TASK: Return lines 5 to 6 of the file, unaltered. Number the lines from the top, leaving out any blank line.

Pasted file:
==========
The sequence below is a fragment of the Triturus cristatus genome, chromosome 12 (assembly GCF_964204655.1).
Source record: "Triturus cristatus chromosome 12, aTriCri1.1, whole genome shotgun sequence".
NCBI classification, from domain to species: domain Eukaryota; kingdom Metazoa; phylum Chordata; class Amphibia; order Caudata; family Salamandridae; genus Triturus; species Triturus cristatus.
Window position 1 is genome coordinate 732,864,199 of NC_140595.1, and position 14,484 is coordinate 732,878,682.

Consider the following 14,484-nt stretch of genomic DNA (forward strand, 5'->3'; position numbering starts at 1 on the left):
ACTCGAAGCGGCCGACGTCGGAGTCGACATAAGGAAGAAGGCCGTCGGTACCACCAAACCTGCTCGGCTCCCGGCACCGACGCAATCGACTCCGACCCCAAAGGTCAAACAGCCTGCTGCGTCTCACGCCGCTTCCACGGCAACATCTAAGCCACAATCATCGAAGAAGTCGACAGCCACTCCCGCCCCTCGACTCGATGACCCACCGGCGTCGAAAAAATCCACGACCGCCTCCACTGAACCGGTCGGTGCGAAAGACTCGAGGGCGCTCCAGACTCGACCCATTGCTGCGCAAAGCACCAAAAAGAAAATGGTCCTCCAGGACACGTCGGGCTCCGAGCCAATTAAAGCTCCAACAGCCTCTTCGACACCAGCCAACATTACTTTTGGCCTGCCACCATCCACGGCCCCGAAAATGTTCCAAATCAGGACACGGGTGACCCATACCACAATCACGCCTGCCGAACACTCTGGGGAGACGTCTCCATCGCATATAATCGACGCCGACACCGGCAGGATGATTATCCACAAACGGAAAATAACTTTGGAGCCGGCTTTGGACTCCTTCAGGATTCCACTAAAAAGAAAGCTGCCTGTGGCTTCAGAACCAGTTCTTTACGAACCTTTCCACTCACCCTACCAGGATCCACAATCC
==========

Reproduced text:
Consider the following 14,484-nt stretch of genomic DNA (forward strand, 5'->3'; position numbering starts at 1 on the left):
ACTCGAAGCGGCCGACGTCGGAGTCGACATAAGGAAGAAGGCCGTCGGTACCACCAAACCTGCTCGGCTCCCGGCACCGACGCAATCGACTCCGACCCCAAAGGTCAAACAGCCTGCTGCGTCTCACGCCGCTTCCACGGCAACATCTAAGCCACAATCATCGAAGAAGTCGACAGCCACTCCCGCCCCTCGACTCGATGACCCACCGGCGTCGAAAAAATCCACGACCGCCTCCACTGAACCGGTCGGTGCGAAAGACTCGAGGGCGCTCCAGACTCGACCCATTGCTGCGCAAAGCACCAAAAAGAAAATGGTCCTCCAGGACACGTCGGGCTCCGAGCCAATTAAAGCTCCAACAGCCTCTTCGACACCAGCCAACATTACTTTTGGCCTGCCACCATCCACGGCCCCGAAAATGTTCCAAATCAGGACACGGGTGACCCATACCACAATCACGCCTGCCGAACACTCTGGGGAGACGTCTCCATCGCATATAATCGACGCCGACACCGGCAGGATGATTATCCACAAACGGAAAATAACTTTGGAGCCGGCTTTGGACTCCTTCAGGATTCCACTAAAAAGAAAGCTGCCTGTGGCTTCAGAACCAGTTCTTTACGAACCTTTCCACTCACCCTACCAGGATCCACAATCC